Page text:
WoT school has continued to encourage parent-led trips to travel to Singdi with their children, with the support of the Pahar Trust Nepal. These have taken place in 2014, 2017 and another trip is also planned for 2019. A trip had been planned for April 2016 but when the terrible earthquake disaster hit Nepal in April 2015 parents felt it was not appropriate to impose on the community when so much restoration work and re-building work was ensuing.However, the community in WoT, supported also by student at St Bedes secondary School in Bristol, raised funds to help Singdi carry out vital repairs and re-building work to the whole of the first floor of the school, which had been badly damaged in the earthquake. As a result of re-scheduling the children’s trip, the Headteacher at WoT, Cathy Milton, accompanied by Dr Mitchell and his wife, who was a long-standing governor at WoT went themselves to Singdi inApril 2016. Cathy describes being very moved by this experience and the incredible difficulties that all those living in Nepal had endured since the earthquake had struck. She saw for herself the damage caused to Ghamrang, Pasgaun and Shree Himalaya schools as she visited them on her journey. She felt humbled by the very warm welcome she received in each school, but especially Singdi, and the kindness of everyone she met. Cathy took with her, two bags of uniform from WoT to give the children, along with other educational resources and a book made by children for their friends in Singdi. She was astonished to come across a little boy wearing a T-shirt that had been donated to the community as part of the 1999 trip some 17 years earlier! It had clearly been treasured and worn by several older members of the family previously.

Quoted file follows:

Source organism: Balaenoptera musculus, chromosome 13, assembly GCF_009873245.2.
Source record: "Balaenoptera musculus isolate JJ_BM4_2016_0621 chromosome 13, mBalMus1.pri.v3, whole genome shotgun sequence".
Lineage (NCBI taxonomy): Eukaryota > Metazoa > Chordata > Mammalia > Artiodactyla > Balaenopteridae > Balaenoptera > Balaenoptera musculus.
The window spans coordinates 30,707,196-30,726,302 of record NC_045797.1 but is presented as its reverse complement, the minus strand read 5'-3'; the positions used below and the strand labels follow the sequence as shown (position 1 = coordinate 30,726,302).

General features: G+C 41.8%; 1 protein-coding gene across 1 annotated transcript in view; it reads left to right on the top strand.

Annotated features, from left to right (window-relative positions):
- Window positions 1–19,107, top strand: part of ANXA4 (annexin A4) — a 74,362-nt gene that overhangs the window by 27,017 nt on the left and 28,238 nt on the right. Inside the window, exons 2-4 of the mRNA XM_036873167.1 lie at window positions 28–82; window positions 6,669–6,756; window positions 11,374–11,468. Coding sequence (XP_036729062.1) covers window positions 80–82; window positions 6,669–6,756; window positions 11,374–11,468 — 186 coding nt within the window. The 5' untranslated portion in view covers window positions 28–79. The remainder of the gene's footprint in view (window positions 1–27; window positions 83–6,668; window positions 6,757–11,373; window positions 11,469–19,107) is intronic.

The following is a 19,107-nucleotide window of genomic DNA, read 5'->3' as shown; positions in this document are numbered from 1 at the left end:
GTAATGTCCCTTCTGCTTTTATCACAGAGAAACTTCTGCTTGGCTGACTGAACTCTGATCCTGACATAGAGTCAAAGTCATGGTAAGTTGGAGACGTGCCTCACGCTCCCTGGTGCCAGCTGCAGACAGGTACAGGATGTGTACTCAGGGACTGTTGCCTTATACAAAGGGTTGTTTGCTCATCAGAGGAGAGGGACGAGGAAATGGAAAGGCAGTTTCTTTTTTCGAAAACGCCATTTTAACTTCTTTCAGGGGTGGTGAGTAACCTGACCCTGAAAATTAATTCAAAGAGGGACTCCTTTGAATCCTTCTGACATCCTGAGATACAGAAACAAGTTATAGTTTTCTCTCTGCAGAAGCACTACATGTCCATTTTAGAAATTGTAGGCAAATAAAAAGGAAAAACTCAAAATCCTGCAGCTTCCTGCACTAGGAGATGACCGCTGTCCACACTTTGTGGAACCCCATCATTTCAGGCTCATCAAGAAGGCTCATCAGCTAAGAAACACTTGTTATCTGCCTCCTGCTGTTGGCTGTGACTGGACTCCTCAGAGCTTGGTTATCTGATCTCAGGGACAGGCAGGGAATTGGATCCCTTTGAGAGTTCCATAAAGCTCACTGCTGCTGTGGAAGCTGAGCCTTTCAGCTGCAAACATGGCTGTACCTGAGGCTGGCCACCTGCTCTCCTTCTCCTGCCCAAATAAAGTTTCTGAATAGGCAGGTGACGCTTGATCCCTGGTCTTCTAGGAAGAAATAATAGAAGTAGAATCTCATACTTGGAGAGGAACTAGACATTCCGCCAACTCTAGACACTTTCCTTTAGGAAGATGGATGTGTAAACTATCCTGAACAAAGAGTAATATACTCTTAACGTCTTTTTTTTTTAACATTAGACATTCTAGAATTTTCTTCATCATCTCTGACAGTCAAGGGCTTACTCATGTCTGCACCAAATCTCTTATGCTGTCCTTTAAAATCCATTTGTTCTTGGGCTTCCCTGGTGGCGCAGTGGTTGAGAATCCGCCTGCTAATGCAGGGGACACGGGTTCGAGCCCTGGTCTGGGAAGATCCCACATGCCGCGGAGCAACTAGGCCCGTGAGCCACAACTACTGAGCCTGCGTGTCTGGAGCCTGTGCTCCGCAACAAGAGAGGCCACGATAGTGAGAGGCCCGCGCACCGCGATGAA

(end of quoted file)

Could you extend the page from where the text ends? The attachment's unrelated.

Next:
It was during this trip that Cathy heard about the difficulties that some rural school have keeping excellent teachers, due to funding shortages. This is true of Shree Himalaya school, and so in the year that followed this trip the WoT community agreed with Singdi village to co-fund the start-up costs of a sustainable new project. This was the development of a Cardamom plantation. Over time, the sales of the Cardamom grown could be put towards helping with the cost of the teachers and thus ensure high quality and committed teachers could both be attracted to and remain in the school.
The programme of trips over the years has also enabled staff, children and parents from WoT to have first-hand experiences of ‘life in Nepal’, the incredible landscape and warm hospitality received everywhere they visit. With each trip, the group visiting has generously raised funds, with support from the wider WoT community to provide additional resources to Shree Himalaya school. In 2017-18 (along with support from Bristol Free School) around £7,000 was raised to provide a new Science Lab at the school. As part of the WoT 2019 trip, the group raised a further £10,000 to provide an improved kitchen and dining area as the current facilities are very basic being a tin shack at the back of the school with a single stove. This new kitchen will enable the school to provide the students with a healthy and sustaining meal.